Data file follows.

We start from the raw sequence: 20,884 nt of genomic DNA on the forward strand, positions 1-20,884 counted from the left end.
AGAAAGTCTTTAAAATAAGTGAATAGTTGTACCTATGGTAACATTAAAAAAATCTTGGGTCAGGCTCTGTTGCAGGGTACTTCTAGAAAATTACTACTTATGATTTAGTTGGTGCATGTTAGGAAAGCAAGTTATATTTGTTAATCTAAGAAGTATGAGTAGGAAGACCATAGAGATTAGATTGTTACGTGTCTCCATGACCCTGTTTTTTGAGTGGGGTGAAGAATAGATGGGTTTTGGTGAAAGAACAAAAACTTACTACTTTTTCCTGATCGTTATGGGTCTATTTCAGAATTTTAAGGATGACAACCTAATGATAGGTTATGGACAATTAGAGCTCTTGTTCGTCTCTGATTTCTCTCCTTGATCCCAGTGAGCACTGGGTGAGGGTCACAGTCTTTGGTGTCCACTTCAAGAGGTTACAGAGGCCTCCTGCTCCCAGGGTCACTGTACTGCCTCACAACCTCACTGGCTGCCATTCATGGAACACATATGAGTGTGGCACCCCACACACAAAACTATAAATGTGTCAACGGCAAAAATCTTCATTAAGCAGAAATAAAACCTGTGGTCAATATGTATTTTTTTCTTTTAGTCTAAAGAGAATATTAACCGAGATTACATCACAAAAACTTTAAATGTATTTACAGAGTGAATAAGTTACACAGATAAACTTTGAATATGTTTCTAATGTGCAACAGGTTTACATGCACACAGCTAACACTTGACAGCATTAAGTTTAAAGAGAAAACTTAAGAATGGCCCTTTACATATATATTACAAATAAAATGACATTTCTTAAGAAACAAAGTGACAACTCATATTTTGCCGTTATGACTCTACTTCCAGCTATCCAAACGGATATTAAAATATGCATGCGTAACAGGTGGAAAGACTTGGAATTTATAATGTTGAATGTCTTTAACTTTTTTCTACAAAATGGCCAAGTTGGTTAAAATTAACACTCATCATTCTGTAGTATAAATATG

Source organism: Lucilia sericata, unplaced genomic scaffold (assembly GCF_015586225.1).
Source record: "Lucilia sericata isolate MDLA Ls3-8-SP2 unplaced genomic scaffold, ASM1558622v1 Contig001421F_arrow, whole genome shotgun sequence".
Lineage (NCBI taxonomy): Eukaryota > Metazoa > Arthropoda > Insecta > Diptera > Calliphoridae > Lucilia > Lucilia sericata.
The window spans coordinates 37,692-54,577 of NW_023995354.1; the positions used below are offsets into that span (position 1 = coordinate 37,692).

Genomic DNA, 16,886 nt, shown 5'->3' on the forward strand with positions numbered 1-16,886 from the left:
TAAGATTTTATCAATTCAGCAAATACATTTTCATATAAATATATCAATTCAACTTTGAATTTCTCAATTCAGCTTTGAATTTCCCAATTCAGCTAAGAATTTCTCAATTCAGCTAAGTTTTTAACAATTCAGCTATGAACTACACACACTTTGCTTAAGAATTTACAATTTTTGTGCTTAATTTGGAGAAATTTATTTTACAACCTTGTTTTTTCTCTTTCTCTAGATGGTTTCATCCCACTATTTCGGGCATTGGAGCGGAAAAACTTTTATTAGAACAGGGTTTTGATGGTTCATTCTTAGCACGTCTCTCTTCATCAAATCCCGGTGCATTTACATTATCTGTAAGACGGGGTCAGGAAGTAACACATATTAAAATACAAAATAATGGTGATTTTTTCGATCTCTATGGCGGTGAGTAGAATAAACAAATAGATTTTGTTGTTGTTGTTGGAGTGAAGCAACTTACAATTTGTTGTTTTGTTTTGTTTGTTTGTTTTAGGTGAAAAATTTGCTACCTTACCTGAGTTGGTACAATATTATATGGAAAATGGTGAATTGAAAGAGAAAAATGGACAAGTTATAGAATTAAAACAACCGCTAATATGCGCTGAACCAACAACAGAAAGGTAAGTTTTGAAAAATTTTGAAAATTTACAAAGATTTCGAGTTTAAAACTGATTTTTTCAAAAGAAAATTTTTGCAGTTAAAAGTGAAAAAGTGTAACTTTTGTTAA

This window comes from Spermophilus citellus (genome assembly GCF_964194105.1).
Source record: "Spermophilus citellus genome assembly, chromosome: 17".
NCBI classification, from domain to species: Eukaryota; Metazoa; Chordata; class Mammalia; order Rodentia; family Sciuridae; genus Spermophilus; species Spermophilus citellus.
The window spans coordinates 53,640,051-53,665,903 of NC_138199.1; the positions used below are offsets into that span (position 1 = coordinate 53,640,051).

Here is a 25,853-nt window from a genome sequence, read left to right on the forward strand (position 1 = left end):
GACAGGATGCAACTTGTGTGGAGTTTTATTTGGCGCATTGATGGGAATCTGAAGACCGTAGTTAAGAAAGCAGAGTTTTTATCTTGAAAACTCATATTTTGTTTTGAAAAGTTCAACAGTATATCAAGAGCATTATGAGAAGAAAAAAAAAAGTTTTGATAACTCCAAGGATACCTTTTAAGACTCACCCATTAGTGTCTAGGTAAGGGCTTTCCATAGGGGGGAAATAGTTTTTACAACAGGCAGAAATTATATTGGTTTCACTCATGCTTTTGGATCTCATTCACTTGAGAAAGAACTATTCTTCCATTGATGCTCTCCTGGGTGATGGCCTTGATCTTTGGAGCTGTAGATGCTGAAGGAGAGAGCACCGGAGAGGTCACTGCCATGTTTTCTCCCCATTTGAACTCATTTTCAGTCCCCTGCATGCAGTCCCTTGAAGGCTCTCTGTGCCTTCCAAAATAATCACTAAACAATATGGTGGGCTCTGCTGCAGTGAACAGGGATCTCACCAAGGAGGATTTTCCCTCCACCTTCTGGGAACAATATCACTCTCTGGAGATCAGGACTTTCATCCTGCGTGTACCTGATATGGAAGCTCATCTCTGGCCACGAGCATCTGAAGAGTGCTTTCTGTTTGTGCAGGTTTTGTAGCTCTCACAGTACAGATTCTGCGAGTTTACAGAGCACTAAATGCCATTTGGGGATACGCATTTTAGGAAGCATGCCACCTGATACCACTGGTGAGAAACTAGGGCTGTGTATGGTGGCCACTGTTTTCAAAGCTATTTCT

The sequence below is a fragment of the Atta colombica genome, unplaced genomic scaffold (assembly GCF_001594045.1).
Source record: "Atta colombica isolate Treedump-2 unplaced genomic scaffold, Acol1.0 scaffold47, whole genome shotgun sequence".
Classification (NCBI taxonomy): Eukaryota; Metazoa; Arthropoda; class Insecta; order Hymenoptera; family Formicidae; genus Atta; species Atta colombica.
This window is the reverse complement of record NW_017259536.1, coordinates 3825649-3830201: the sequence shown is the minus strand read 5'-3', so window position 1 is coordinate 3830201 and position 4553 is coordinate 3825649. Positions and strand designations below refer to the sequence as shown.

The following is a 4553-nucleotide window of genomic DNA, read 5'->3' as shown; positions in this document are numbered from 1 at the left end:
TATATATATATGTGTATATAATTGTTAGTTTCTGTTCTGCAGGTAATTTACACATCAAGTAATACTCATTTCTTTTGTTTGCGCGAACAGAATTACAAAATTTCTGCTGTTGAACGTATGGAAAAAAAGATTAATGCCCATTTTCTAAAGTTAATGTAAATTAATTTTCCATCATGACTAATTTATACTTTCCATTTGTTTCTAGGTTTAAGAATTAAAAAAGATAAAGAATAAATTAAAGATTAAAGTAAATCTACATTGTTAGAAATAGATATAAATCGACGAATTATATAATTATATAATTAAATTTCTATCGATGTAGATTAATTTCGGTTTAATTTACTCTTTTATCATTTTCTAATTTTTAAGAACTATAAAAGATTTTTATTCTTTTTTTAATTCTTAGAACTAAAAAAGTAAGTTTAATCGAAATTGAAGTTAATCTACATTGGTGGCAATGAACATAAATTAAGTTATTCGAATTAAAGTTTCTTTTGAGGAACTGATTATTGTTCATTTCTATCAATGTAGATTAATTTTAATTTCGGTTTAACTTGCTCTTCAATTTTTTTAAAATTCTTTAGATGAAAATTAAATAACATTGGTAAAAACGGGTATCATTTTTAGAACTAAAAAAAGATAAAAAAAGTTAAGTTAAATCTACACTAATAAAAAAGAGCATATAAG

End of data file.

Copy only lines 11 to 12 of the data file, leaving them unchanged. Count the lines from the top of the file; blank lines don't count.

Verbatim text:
NCBI classification, from domain to species: Eukaryota; Metazoa; Chordata; class Mammalia; order Rodentia; family Sciuridae; genus Spermophilus; species Spermophilus citellus.
The window spans coordinates 53,640,051-53,665,903 of NC_138199.1; the positions used below are offsets into that span (position 1 = coordinate 53,640,051).